More states are letting community groups and churches help vaccinate the roughly 10.5 million immigrants who are living here illegally.
Arizona, Delaware, Michigan and Oregon are among the states joining California and Maryland in enlisting partners trusted by communities to boost vaccination rates among immigrants, many of whom have high-risk jobs in food and maintenance.
Those living here illegally often live with no paper trail. Many of them lack the formal identification or utility bills many states require to provide vaccines. Some states, such as North Carolina and West Virginia, have denied vaccines to people without proof of state residence.
“If you want to get the vaccine into the community, you have to be in the community. They have to know they’re going to a place where they’re not going to be rounded up and deported,” said Maria Matos, president of the Latin American Community Center in Delaware, where about 200 people have gotten vaccinations in a pilot program.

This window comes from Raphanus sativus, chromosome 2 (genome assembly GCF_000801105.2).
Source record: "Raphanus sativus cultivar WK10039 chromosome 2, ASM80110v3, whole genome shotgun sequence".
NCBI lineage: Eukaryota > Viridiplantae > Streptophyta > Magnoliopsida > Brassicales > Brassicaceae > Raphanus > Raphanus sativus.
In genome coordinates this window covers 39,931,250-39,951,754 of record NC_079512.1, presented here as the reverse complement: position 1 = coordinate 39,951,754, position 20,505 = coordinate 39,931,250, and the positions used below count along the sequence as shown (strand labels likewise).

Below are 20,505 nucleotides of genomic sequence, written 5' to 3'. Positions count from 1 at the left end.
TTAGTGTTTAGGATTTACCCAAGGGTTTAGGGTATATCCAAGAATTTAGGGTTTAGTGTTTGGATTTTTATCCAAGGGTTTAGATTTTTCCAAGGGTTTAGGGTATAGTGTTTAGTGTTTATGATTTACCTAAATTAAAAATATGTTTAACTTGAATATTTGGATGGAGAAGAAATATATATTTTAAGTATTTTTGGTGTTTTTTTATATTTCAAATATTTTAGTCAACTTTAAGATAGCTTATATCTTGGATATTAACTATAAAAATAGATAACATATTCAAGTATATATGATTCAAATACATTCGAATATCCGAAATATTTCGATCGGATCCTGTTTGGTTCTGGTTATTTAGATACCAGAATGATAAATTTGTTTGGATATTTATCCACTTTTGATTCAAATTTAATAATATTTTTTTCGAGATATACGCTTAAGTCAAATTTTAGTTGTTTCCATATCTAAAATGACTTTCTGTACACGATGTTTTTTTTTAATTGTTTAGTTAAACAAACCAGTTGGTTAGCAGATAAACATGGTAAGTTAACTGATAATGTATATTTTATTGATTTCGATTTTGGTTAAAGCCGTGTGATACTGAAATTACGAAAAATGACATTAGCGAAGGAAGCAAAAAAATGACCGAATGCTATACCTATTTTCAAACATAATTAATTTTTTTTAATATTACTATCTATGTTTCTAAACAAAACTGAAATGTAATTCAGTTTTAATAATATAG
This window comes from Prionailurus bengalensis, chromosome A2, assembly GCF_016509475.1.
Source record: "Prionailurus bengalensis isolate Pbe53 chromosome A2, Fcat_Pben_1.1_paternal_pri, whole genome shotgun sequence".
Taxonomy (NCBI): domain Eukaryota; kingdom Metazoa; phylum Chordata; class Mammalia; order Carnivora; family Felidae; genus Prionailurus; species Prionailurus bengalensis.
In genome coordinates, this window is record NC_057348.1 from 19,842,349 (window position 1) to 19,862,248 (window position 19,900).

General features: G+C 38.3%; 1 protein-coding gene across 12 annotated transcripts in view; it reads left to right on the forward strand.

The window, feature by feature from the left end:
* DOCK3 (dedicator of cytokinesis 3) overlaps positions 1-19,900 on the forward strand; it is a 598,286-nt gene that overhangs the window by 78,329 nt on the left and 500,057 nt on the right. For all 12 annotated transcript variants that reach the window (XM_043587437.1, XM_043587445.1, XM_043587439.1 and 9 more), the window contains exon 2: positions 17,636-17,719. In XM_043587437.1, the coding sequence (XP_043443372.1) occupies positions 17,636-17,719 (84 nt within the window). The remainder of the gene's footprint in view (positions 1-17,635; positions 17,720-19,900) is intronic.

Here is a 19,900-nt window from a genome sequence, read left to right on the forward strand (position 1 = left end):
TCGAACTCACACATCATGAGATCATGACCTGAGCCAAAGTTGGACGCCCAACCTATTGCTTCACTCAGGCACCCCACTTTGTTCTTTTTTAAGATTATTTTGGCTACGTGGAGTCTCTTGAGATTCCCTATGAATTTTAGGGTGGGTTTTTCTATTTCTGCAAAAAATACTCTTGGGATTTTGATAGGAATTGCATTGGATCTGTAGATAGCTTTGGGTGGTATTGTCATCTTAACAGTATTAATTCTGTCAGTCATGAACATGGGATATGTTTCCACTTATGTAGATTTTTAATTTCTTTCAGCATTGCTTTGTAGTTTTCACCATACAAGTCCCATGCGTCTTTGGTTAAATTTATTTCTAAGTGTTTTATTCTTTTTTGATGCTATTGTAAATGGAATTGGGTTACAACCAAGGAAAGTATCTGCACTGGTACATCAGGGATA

Arizona announced a pilot program under which volunteers recruited by church and community groups fanned out in a heavily Hispanic ZIP code near Phoenix to make appointments and set up taxicab transportation. In Michigan, a community center affiliated with a Hispanic church is opening a weekly vaccine clinic and asking other groups to help them find people struggling to get vaccines.
Oregon is expanding access to vaccines at seven clinics in Latino neighborhoods to help bridge a vaccine gap, after a successful program in the Salem area helped raise vaccination rates by sending more vaccines to immigrant communities.